The Psychology of the Trill

Students of classical music may look in vain for scholarly literature on the trill. But the search for its raison d’être is not a trivial pursuit.

There must be answers to the question why passages of quick alteration between two adjacent notes are such an important element in classical compositions, often a few bars ahead of the final chord. In concertos, trills are mandatory at the end of the cadenza, before the orchestra comes in for the conclusion. If prolonged suspense is required, why, of all things, should imitations of bird-songs be used to provide it?

Trills are, of course, also used in the body of compositions – far from their conclusion. They are occasionally even used in a main theme where they do not necessarily suggest hesitation or suspense. If they were substituted by a single note it would be clear that there was something missing.

Please don’t think that trills are primarily used to give the performer an opportunity for showing off.

Nor that their real purpose is to create difficulties for anyone trying to sing or whistle the tune.

Trills are, in fact, a significant part of the musical vocabulary. But until this posting was written, did they get any recognition?

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5 responses to “The Psychology of the Trill

  1. A question: why is that when we hear a trill, it’s the lower note that gets interpreted as melodic, and the upper as ornament? Is it just that the leading-tone-resolving-to-tonic thing gets generalized? Are there instances of “downward” trills, where the upper note is the melodic one?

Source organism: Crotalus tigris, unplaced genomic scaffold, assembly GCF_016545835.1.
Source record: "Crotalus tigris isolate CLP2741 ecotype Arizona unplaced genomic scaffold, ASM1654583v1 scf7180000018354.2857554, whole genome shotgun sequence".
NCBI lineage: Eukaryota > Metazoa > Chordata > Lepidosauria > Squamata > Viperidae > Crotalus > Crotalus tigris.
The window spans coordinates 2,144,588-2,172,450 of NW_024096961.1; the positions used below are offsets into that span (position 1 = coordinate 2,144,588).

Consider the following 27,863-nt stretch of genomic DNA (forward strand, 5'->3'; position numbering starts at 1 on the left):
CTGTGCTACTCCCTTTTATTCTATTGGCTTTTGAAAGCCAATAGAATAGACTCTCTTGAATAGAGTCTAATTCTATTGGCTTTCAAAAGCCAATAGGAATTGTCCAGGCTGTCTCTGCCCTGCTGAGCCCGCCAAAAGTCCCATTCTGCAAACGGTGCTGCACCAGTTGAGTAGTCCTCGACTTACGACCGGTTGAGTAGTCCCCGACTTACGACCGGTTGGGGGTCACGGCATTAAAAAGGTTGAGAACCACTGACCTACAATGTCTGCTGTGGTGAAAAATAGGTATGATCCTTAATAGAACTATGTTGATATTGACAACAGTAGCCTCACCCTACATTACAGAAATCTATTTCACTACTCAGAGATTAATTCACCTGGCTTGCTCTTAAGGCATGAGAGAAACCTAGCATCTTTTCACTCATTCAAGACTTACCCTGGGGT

2. No, there are no such instances. The lower note always has more gravity than the upper note. That is why we are taught to start a trill with the upper note, as an apéritif for the lower note.

  3. But why the asymmetry? How do we learn to hear it that way? Objectively, the trill consists of two pitches, a semitone or wholetone apart, rapidly alternating. Why favour the lower one as melodic? Why do we hear the upper note as ornamenting the lower, instead of the reverse?

  4. Never having thought about trills other than a challenge for the musician and an adventure for the listener, I set out to find out more and discovered this amazing collection of classical trill thrills: http://www.limelightmagazine.com.au/Article/316158,the-top-twelve-trills-in-classical-piano.aspx

  5. I think it’s possible that the inspiration for a trill, the invention, if you like, came from listening to birds. Some, like thrushes, have really thrilling trills. But I don’t think that’s the real reason for trills in music. They became useful as a way of sustaining a note on an instrument that is not a sustaining instrument — e.g. a keyboard instrument. The moment you strike a key, the sound starts to decay. A trill keeps it going. it is also a really good way of accenting a note, as with the trills for both piano and strings at the beginning of the Brahms piano concerto featured in that top twelve trills video. The electrifying drum roll which starts the concerto is a kind of trill, too. As for its ubiquitous place just before a cadenza, or a cadence, if you think about it that’s a place where the harmonic motion of the music stops, the music holds its breath, so to speak, but the trill sustains the sound and the suspense until the resolution of the cadence or the onslaught of the cadenza begins.
    I don’t think Charles’s comment that the lower note of a trill is always the melodic one is quite true. The melodic note of a trill is the one which fits the underlying harmony of the line. The two notes are not at all equal in harmonic meaning: one is an appogiatura, (an ornament), and It does not have the same weight in the harmonic outline of the phrase. You could leave it out and the melodic line wouldn’t suffer. You could conceivably start a trill from under the melodic note — it would sound weird, but in any case you would not have any trouble knowing which was the melodic and which the ornamental note.